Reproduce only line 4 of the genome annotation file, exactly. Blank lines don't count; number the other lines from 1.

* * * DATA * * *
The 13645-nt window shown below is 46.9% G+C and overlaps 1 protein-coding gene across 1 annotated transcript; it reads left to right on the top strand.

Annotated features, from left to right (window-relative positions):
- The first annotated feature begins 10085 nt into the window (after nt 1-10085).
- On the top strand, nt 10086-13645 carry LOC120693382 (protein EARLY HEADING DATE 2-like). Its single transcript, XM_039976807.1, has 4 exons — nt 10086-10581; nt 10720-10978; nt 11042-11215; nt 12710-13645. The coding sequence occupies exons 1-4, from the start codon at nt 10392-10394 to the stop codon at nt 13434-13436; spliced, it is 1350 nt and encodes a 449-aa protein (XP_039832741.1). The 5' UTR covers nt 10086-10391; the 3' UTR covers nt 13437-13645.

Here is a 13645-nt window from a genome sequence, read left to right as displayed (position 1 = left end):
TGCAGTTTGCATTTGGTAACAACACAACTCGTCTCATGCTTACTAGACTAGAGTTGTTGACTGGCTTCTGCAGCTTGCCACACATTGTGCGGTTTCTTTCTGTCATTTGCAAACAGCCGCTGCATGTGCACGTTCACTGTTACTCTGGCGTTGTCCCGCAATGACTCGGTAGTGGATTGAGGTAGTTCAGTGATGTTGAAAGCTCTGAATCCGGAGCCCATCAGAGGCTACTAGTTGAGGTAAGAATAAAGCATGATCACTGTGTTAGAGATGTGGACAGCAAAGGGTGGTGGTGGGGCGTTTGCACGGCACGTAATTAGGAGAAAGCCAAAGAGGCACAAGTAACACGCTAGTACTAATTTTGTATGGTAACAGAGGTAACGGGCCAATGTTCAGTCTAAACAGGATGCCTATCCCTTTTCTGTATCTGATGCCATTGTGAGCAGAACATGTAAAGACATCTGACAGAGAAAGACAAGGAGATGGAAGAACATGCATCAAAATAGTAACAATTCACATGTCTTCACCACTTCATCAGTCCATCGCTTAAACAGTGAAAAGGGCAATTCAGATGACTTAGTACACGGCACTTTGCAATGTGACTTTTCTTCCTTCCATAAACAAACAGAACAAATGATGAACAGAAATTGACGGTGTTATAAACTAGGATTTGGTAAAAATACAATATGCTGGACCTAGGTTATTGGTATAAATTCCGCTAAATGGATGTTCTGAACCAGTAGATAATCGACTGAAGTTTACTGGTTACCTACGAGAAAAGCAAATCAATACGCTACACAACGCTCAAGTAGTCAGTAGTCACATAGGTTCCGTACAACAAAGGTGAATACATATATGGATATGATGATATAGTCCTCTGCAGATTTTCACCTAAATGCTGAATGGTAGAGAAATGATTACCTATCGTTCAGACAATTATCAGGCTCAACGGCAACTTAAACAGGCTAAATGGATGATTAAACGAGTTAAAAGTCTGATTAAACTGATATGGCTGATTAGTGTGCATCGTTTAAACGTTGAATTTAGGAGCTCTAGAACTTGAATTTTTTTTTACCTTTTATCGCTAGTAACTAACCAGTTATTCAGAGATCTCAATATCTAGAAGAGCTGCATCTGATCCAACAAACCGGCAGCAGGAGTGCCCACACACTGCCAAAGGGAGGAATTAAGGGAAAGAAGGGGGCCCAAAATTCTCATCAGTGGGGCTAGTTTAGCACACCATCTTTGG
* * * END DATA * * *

- On the top strand, nt 10086-13645 carry LOC120693382 (protein EARLY HEADING DATE 2-like). Its single transcript, XM_039976807.1, has 4 exons — nt 10086-10581; nt 10720-10978; nt 11042-11215; nt 12710-13645. The coding sequence occupies exons 1-4, from the start codon at nt 10392-10394 to the stop codon at nt 13434-13436; spliced, it is 1350 nt and encodes a 449-aa protein (XP_039832741.1). The 5' UTR covers nt 10086-10391; the 3' UTR covers nt 13437-13645.